Digital Cube Meets Cannes Deadline for 'Donbass' with Baselight

Digital Cube Baselight donbass2

Scene from new Ukrainian movie 'Donbass', opening title of the Un Certain Regard section of the 2018 Cannes Film Festival.

'Donbass', a new movie by Ukrainian writer/director Sergei Loznitsa, is being shown in a work-in-progress version at the 2018 Cannes Film Festival. Post-production kept to a tight timescale, as the shoot only wrapped in March, and Bucharest facility Digital Cube used a Baselight grading suite to design and maintain control over the look.

'Donbass' is the opening title and part of the official selection in the Un Certain Regard section of the festival. Each year this screen shows 20 original and visionary movies, selected by the festival, that tell their stories in non-traditional ways. Typically coming from outside the movie mainstream, these movies benefit from exposure at Cannes to achieve international recognition.

Donbass is the name of the setting of Director Sergei Loznitsa’s movie, a lawless region in eastern Ukraine where criminal gangs are in conflict with each other, with Ukrainian forces and with the Russian army. The inevitable result is violence, death and the collapse of the civilian society.

Digital Cube Baselight donbass

Left to Right - Director Sergei Loznitsa, colourist Claudiu Doaga and DP Oleg Mutu on 'Donbass'.

The movie was shot in locations in Ukraine while post was carried out at the same time at Digital Cube in Bucharest. The DP, Oleg Mutu RCS, worked with Digital Cube CTO Sebastian Plamadeala and finishing colourist Claudiu Doaga to build an efficient colour pipeline that started with the DIT grading on-set.  The DIT and Oleg Mutu would then spend the evenings grading and exchanging ideas with Claudiu. CDL files were sent to Digital Cube, making sure that Claudiu not only had their professional infrastructure backing him up, but also that editor Danielus Kokanauskis could access graded footage in his Avid editing software with no render time.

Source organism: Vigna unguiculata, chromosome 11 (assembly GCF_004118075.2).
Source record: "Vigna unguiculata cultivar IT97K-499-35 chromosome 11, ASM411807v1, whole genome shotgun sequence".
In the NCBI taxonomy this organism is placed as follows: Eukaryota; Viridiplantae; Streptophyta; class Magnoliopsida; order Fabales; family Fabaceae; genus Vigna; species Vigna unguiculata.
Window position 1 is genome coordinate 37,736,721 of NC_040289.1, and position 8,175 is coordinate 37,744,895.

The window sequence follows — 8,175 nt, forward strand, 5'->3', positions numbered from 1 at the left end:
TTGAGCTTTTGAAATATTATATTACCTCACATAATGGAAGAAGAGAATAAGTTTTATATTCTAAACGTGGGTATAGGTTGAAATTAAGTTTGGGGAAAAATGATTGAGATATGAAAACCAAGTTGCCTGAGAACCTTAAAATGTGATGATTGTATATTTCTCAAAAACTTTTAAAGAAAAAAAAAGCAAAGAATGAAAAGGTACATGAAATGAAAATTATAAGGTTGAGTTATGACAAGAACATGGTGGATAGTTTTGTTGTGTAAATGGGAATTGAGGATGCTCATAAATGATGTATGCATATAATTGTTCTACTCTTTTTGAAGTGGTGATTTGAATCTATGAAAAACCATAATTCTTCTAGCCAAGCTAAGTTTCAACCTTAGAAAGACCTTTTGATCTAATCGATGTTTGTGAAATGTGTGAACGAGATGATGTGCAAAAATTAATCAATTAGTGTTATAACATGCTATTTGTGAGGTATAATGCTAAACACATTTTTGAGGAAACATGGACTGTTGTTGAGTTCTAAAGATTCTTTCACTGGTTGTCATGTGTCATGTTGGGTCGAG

Oleg said, “I like working on Baselight because its tools are responsive and precise. Claudiu and I have worked on other projects, and I find that  he understands the direction I want to go. He builds towards that on the Baselight, and we can reach a colour decision that goes far beyond our initial expectations. He is about the best I have worked with.”

Claudiu commented on the practicalities of using Baselight for this project. “Because of the very tight schedule for grading, I was relying on the speed of the Baselight hardware and software,” he said. “The colour pipeline was straightforward - I took the CDL information from the Avid timeline straight into Baselight.

Digital Cube Baselight Suite

Baselight Grading Suit at Digital Cube.

“I used a film LUT for a cinematic look, and combined it with a blended layer of scanned film grain. I created a cold metallic look in the blacks combined with a colourful gamma - that is, adjusting the black gamma separately - brightened skin tones for the actors and added a vignette layer to enhance depth separation and emphasise detail.”

Using LogC dailies, the team were able to keep all colour options and maintain control throughout the edit. Once the images were locked, Claudiu imported the CDL files from the Avid and camera LUTs directly into Baselight, quickly and simply. At that stage, creating the final deliverables only needed a few minor adjustments.

Avanpost Digital Cube launched in 2010 and now employs a team of about 50 artists and colourists, sound & video engineers and project managers, helping clients take their projects through the film and TV finishing process. The company is a Netflix and HBO Europe preferred vendor for the region.